• 'I ought not to oppose the Council office to you, nor ought you to oppose that of Ariminum to me, as prejudging the question. I am not bound by the authority of the latter, or you by that of the former. Let thing contend with thing, cause with cause, reason with reason, on the authority of Scripture, an authority not peculiar to either, but common to all.'

In this way councils would be duly respected, and yet the highest place would be given to Scripture, everything being brought to it as a test."

Philip Schaff

The Creeds of Christendom, published by Baker Book House.

“In the Protestant system, the authority of (creeds), as of all human compositions, is relative and limited. It is not coordinate with, but always subordinate to, the Bible, as the only infallible rule of the Christian Faith and practice. The value of creeds depends upon the measure of their agreement with the Scriptures. In the best case, a human creed is only an approximate and relatively correct exposition of revealed truth, and may be improved by the progressive knowledge of the Church, while the Bible remains perfect and infallible. The Bible is of God; the Confession is man’s answer to God’s Word. The Bible has, therefore, a divine and absolute (authority), the Confession only an ecclesiastical and relative authority. Any higher view of the authority of (creeds) is unprotestant and essentially Romanizing. (Creedolatry) is a species of idolatry, and substitutes the tyranny of a printed book for that of a living Pope. It is apt to produce the opposite extreme of a rejection of all creeds, and to promote rationalism and infidelity.”

Francis Turretin, LINK

"The orthodox (although they hold the fathers in great estimation and think them very useful to a knowledge of the history of the ancient church, and our opinion on cardinal doctrines may agree with them) yet deny that their authority, whether as individuals or taken together, can be called authoritative in matters of faith and the interpretation of the Scriptures, so that by their judgment we must stand or fall. Their authority is only ecclesiastical and subordinate to the Scriptures and of no weight except so far as they agree with them" (Institutes of Elenctic Theology, vol. 1, p. 163).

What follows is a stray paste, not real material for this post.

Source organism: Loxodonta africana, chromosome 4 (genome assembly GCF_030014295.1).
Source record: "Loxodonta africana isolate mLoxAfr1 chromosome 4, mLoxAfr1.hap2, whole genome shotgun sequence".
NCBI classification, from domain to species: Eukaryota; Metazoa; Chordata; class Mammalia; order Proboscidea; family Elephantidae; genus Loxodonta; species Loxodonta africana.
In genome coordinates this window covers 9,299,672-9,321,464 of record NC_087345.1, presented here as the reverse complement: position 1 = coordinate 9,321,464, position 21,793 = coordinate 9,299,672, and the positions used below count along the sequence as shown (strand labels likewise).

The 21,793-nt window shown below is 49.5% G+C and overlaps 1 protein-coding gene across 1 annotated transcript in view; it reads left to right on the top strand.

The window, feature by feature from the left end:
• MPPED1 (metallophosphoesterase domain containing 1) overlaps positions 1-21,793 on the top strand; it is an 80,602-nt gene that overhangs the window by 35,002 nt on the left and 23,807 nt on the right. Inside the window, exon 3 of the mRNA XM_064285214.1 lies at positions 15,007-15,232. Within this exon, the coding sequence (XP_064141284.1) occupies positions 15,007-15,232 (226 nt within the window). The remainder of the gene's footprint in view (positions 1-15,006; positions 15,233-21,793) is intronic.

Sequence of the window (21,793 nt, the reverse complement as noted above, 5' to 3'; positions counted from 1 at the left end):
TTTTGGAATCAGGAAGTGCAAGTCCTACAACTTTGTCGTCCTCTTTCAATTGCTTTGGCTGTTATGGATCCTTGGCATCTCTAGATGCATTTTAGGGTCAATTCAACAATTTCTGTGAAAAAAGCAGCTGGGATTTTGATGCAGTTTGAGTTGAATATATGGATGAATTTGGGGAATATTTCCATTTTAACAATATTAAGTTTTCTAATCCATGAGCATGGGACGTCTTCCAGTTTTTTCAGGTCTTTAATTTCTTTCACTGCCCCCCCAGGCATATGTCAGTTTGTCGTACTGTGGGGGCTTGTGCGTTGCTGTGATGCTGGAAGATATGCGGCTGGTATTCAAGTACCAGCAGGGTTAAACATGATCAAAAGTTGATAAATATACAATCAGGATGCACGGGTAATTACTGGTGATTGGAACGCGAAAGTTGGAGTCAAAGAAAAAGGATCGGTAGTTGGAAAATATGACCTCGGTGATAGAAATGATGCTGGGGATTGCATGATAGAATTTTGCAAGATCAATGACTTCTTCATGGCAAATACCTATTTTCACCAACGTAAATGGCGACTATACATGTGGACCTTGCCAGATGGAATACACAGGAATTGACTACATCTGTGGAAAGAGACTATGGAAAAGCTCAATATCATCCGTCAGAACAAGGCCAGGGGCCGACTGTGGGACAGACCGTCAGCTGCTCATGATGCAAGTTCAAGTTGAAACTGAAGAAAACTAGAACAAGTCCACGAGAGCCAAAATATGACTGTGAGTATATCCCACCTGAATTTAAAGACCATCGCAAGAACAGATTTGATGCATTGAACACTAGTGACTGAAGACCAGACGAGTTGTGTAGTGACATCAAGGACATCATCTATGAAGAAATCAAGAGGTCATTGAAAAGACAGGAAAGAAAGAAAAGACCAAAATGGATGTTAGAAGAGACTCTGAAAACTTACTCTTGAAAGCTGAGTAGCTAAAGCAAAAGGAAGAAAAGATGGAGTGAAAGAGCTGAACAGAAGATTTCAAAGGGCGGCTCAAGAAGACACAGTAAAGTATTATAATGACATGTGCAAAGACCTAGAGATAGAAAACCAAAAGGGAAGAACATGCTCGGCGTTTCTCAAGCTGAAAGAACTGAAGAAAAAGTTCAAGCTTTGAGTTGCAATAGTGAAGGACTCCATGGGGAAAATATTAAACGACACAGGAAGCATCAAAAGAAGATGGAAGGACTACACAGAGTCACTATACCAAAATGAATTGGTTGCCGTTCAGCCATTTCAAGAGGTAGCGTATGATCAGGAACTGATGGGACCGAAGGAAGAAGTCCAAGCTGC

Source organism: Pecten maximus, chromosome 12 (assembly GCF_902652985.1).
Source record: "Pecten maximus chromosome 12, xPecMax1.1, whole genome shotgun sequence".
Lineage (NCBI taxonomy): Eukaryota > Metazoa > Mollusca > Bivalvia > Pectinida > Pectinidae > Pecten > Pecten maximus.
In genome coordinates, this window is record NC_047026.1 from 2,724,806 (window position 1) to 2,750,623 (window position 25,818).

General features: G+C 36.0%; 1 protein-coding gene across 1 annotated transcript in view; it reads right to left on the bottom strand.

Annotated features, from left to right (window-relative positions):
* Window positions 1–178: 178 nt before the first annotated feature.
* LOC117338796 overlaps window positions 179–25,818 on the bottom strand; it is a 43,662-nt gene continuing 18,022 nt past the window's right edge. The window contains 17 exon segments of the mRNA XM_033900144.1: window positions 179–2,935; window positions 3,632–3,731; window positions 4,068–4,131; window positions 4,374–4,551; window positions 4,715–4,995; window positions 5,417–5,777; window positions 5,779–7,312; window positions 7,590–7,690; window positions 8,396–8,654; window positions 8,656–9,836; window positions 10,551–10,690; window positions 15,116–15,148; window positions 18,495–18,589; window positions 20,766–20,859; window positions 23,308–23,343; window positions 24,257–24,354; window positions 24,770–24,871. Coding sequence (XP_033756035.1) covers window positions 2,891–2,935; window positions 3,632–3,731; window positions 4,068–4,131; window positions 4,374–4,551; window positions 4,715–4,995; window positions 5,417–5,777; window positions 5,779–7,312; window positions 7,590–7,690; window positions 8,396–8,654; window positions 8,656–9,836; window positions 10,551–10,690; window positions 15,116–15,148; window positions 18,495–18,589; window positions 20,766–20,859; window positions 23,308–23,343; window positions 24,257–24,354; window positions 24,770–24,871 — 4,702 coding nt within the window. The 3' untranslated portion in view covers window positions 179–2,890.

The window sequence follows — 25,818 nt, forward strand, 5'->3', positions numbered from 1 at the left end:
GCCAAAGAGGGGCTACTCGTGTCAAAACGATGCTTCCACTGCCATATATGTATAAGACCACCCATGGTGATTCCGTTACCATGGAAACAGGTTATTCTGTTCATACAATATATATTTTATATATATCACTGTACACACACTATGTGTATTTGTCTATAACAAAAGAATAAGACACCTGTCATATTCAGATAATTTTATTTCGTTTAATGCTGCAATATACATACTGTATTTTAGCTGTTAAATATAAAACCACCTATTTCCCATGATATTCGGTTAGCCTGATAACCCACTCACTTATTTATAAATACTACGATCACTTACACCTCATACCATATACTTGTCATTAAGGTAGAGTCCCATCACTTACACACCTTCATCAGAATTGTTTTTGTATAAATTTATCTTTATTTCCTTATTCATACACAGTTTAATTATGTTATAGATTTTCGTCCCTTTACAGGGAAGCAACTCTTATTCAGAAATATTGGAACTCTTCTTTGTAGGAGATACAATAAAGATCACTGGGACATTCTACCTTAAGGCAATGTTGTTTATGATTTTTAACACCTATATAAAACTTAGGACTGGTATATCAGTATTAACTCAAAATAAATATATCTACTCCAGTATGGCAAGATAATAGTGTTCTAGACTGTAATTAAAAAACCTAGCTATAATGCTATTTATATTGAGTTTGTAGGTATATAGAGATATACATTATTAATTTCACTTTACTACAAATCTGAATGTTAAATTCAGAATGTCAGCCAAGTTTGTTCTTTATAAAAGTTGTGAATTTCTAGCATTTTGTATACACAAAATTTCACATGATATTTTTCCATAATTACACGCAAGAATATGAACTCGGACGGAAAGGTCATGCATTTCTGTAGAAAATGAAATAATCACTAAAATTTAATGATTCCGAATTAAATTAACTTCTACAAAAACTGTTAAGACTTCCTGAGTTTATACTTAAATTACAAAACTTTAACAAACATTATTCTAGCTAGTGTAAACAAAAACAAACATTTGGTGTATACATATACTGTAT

B. B. Warfield, LINK

"This church-doctrine of inspiration differs from the theories that would fain supplant it, in that it is not the invention nor the property of an individual, but the settled faith of the universal church of God; in that it is not the growth of yesterday, but the assured persuasion of the people of God from the first planting of the church until today; in that it is not a protean shape, varying its affirmations to fit every new change in the ever-shifting thought of men, but from the beginning has been the church’s constant and abiding conviction as to the divinity of the Scriptures committed to her keeping" (Works, vol. 1, p. 52).

John William Burgon, LINK

"... the Bible is none other than the voice of Him that sitteth upon the Throne! Every book of it, every chapter of it, every verse of it, every word of it, every syllable of it (where are we to stop?) every letter of it, is the direct utterance of the Most High! ... Well spake the HOLY GHOST by the mouth of the many blessed men who wrote it. The Bible is none other than the Word of God: not some part of it more, some part of it less; but all alike the utterance of Him who sitteth upon the Throne, absolute, faultless, unerring, supreme."

Kenneth L. Gentry, Jr., LINK

"Statement of Faith: Scripture: We believe the Bible alone (the 66 books of the Old and New Testaments) is the Word of God. It is "God-breathed" and therefore verbally inspired and completely without error (historically, scientifically, morally, and spiritually) and is the final authority on all issues pertaining to life and faith."